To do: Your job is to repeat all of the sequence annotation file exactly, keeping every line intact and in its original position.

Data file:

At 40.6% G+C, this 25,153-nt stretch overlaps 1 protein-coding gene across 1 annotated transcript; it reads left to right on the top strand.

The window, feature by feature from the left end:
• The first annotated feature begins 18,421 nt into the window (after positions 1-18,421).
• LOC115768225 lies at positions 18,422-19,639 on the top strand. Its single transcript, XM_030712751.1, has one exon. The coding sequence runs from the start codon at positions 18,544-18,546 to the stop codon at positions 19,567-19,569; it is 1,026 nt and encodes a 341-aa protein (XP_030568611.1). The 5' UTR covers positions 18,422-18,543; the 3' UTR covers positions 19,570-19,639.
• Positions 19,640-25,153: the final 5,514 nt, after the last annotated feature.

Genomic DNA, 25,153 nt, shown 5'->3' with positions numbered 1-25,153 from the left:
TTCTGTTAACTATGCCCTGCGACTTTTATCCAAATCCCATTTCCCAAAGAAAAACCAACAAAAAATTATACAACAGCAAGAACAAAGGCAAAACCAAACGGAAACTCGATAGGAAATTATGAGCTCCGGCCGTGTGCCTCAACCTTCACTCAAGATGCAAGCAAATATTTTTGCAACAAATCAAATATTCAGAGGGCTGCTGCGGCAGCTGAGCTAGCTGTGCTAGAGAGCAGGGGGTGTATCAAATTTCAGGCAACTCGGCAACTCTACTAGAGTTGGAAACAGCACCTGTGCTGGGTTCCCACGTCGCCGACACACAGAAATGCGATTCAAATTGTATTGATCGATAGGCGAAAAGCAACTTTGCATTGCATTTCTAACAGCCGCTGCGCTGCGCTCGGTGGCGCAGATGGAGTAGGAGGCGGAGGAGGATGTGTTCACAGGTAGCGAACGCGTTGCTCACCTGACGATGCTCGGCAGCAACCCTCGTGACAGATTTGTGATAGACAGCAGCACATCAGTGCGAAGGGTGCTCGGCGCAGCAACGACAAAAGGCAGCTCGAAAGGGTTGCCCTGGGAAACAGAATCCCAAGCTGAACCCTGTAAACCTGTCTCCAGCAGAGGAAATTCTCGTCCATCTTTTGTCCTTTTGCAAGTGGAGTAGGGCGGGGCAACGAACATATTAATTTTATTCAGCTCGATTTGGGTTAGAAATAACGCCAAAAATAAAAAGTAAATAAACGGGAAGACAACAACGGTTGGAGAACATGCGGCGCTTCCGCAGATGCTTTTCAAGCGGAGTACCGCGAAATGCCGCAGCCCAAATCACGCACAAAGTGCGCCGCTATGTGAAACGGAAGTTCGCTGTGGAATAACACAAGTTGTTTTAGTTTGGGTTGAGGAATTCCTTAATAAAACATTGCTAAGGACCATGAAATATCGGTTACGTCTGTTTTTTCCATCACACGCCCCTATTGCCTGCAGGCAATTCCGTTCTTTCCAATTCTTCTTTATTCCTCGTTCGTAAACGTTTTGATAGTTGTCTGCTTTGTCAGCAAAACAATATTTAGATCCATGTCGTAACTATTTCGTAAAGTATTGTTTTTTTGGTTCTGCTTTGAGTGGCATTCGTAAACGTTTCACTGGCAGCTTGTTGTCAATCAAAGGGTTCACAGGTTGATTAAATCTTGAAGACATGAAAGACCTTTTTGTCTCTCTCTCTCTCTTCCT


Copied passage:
At 40.6% G+C, this 25,153-nt stretch overlaps 1 protein-coding gene across 1 annotated transcript; it reads left to right on the top strand.

The window, feature by feature from the left end:
• The first annotated feature begins 18,421 nt into the window (after positions 1-18,421).
• LOC115768225 lies at positions 18,422-19,639 on the top strand. Its single transcript, XM_030712751.1, has one exon. The coding sequence runs from the start codon at positions 18,544-18,546 to the stop codon at positions 19,567-19,569; it is 1,026 nt and encodes a 341-aa protein (XP_030568611.1). The 5' UTR covers positions 18,422-18,543; the 3' UTR covers positions 19,570-19,639.
• Positions 19,640-25,153: the final 5,514 nt, after the last annotated feature.

Genomic DNA, 25,153 nt, shown 5'->3' with positions numbered 1-25,153 from the left:
TTCTGTTAACTATGCCCTGCGACTTTTATCCAAATCCCATTTCCCAAAGAAAAACCAACAAAAAATTATACAACAGCAAGAACAAAGGCAAAACCAAACGGAAACTCGATAGGAAATTATGAGCTCCGGCCGTGTGCCTCAACCTTCACTCAAGATGCAAGCAAATATTTTTGCAACAAATCAAATATTCAGAGGGCTGCTGCGGCAGCTGAGCTAGCTGTGCTAGAGAGCAGGGGGTGTATCAAATTTCAGGCAACTCGGCAACTCTACTAGAGTTGGAAACAGCACCTGTGCTGGGTTCCCACGTCGCCGACACACAGAAATGCGATTCAAATTGTATTGATCGATAGGCGAAAAGCAACTTTGCATTGCATTTCTAACAGCCGCTGCGCTGCGCTCGGTGGCGCAGATGGAGTAGGAGGCGGAGGAGGATGTGTTCACAGGTAGCGAACGCGTTGCTCACCTGACGATGCTCGGCAGCAACCCTCGTGACAGATTTGTGATAGACAGCAGCACATCAGTGCGAAGGGTGCTCGGCGCAGCAACGACAAAAGGCAGCTCGAAAGGGTTGCCCTGGGAAACAGAATCCCAAGCTGAACCCTGTAAACCTGTCTCCAGCAGAGGAAATTCTCGTCCATCTTTTGTCCTTTTGCAAGTGGAGTAGGGCGGGGCAACGAACATATTAATTTTATTCAGCTCGATTTGGGTTAGAAATAACGCCAAAAATAAAAAGTAAATAAACGGGAAGACAACAACGGTTGGAGAACATGCGGCGCTTCCGCAGATGCTTTTCAAGCGGAGTACCGCGAAATGCCGCAGCCCAAATCACGCACAAAGTGCGCCGCTATGTGAAACGGAAGTTCGCTGTGGAATAACACAAGTTGTTTTAGTTTGGGTTGAGGAATTCCTTAATAAAACATTGCTAAGGACCATGAAATATCGGTTACGTCTGTTTTTTCCATCACACGCCCCTATTGCCTGCAGGCAATTCCGTTCTTTCCAATTCTTCTTTATTCCTCGTTCGTAAACGTTTTGATAGTTGTCTGCTTTGTCAGCAAAACAATATTTAGATCCATGTCGTAACTATTTCGTAAAGTATTGTTTTTTTGGTTCTGCTTTGAGTGGCATTCGTAAACGTTTCACTGGCAGCTTGTTGTCAATCAAAGGGTTCACAGGTTGATTAAATCTTGAAGACATGAAAGACCTTTTTGTCTCTCTCTCTCTCTTCCT